It was right around Memorial Day when we ran out of beer.

We became aware of this trend as early as December of last year.  Based on the success of our tap room, and primarily our flagship IPA Hayburner on draft lines around the city, we were growing faster than we had originally planned to grow.  By the time we won the TAP NY award for “Best Craft Brewery in New York State”, we knew that we would need to make more beer than we were capable of.  And, by Memorial Day, we were all out.  

Let’s back up a bit.

Even before we opened our brewery, there were three parts to our long term plan:
1)    Make great beer
2)    Serve it in a comfortable and appealing tap room (our factory showroom so to speak)
3)    Distribute in bottles or cans all over Western New York

And so, we had always planned to expand the brewery in order to put the beer on shelves in supermarkets and retail stores.  Just not this quickly.

There were a number of questions we had to answer immediately.  

First question: bottles or cans?  

In a sentence: cans have a story.

Cans completely protect beer from light exposure.  All things being equal, the seam between the can and the can lid does a better job of keeping out oxygen than a bottle cap does.  Cans are more accessible for outdoor drinking at parks and beaches, and easier to transport as well.  Cans are lighter than bottles, and thus cost less to transport, both filled and unfilled.    

And finally, cans are just cool right now.  Probably because of all the stuff above.  But also, they’re just cool.

So, we began the work of scoping our new brewing equipment – 6 x 60 barrel fermenters would effectively triple our capacity and give us some room to breathe.

More beer to package requires more packaging tanks, so we added on 3 more brite tanks as well.  More beer production requires more raw materials, and so we decided to add on a 60,000 pound silo, which instantly reduced the cost of our most expensive material (base malt) as well as the number of people required to actually mill and mash.  We bought a real time, inline weighing scale as well, so now we just program what we want to weigh, press a button and the mash begins!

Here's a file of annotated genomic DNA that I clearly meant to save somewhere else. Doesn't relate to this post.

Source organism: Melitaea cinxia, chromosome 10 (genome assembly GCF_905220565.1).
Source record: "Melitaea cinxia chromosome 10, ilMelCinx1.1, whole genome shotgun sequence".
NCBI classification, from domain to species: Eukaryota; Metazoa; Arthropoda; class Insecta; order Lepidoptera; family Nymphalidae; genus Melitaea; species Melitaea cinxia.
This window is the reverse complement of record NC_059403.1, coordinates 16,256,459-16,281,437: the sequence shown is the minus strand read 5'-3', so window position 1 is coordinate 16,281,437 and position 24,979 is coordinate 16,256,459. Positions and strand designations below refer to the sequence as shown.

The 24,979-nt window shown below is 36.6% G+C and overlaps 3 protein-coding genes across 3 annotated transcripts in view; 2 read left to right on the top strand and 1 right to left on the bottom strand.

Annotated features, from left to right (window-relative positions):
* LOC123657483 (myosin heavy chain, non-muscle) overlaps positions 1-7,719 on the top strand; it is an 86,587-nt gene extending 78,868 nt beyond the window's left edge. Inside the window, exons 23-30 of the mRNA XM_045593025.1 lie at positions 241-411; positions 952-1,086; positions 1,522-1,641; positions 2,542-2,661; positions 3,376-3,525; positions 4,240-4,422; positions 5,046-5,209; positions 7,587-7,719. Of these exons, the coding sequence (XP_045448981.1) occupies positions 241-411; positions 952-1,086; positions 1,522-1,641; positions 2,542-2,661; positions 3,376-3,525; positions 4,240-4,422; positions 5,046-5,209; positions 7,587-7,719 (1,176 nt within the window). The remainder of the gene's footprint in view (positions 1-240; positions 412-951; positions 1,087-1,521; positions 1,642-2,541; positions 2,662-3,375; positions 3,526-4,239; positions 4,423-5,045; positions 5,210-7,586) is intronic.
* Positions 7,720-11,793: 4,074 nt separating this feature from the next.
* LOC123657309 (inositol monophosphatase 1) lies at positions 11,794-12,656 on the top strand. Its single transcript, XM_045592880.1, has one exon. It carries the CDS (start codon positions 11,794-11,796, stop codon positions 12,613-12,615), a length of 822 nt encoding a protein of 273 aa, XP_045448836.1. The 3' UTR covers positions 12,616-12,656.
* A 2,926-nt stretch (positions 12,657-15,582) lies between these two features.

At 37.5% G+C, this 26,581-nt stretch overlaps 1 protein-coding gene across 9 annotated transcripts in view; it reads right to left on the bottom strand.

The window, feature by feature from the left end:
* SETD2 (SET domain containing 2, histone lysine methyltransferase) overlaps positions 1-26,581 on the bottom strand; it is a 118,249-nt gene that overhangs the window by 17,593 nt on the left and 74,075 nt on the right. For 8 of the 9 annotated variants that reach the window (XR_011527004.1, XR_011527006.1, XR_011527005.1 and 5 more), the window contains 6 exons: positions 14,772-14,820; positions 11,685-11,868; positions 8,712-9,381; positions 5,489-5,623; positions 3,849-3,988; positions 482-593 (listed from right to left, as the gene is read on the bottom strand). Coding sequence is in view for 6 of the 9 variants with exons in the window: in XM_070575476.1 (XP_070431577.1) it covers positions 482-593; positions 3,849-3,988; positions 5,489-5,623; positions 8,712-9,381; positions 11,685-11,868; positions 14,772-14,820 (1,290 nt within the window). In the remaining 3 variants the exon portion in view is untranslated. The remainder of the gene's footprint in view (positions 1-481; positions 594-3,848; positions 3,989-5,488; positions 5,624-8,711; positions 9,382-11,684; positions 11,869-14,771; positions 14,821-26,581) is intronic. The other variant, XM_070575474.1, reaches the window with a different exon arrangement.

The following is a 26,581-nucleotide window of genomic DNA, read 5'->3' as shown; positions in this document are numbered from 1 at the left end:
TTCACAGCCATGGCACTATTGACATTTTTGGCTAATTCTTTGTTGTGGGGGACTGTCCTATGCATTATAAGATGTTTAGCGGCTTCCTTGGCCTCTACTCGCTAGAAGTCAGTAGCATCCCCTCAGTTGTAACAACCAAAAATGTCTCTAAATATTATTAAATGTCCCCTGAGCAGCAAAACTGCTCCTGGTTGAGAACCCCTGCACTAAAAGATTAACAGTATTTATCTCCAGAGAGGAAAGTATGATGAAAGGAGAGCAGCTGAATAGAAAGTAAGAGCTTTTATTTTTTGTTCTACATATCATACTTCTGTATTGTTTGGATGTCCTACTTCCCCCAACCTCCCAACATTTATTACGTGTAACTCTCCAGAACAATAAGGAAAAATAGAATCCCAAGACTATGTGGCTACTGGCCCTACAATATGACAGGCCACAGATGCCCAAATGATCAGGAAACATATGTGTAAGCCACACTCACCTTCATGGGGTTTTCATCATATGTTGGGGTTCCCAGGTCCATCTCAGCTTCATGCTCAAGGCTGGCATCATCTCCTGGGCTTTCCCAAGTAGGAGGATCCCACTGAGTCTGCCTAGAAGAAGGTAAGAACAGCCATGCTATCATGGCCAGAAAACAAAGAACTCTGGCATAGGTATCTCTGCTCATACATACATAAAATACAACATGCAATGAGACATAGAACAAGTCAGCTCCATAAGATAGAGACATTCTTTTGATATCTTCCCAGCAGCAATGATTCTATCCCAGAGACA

Then, we realized that to store all these cans, we needed more warehouse space.  And, we also knew that we were out of space to store all sorts of other stuff – dry food storage for the kitchen, spare furniture for the beer hall, etcetera, etcetera.  We were even out of space to store employees.  When we started this in 2014, we had three employees.  We now have almost 90, including all of the tap room (part and full time) employees we have.  This means we needed more office space, a bigger break room, and even another employee bathroom (we only had one bathroom for those 90ish employees up until this summer – which I can tell you, was not a pretty sight.)  And finally, we were a bit short on space for tap room private events, which was a part of our business that had grown a lot since we first opened.  

And so, what began as the (relatively simple) idea of putting beer into cans, became an expansion project for the entire site.  This was incredibly stressful.  Imagine starting with a crazy idea like opening a brewery, watching it succeed, then pretty much knocking it all down and starting all over again?  Yet, that’s what we did.

So, on that Memorial Day, when we realized we were out of beer, well yeah, that was a problem.  A “Good Problem to Have?” Of course.  But still a problem.  

Luckily, we already had a plan in place.  We hired several new brewers to our staff that very same week.  By middle of July, we had our new tanks in and switched our schedule to brewing three shifts a day.  That’s right – we start brewing at about 11:30pm on Sunday and don’t finish until midnight on Friday.  The brewers have worked very hard to make beer for you, Buffalo.  If you happen to meet one of our brewers out, buy them a beer!  

The Beer Hall was completed in August and we had a nice little party to celebrate the re-opening at the beginning of September.  It is now a perfect place to hold a banquet, complete with its own bar, bathrooms, video and audio, and capable of being privatized from the rest of the tap room.  

The cans were the last piece of the puzzle.  Lots of decisions here.

12 oz in 6-packs or 16 oz in 4-packs?  We went with 12 oz.  More volume per pack, more servings per pack, more beer to share with friends.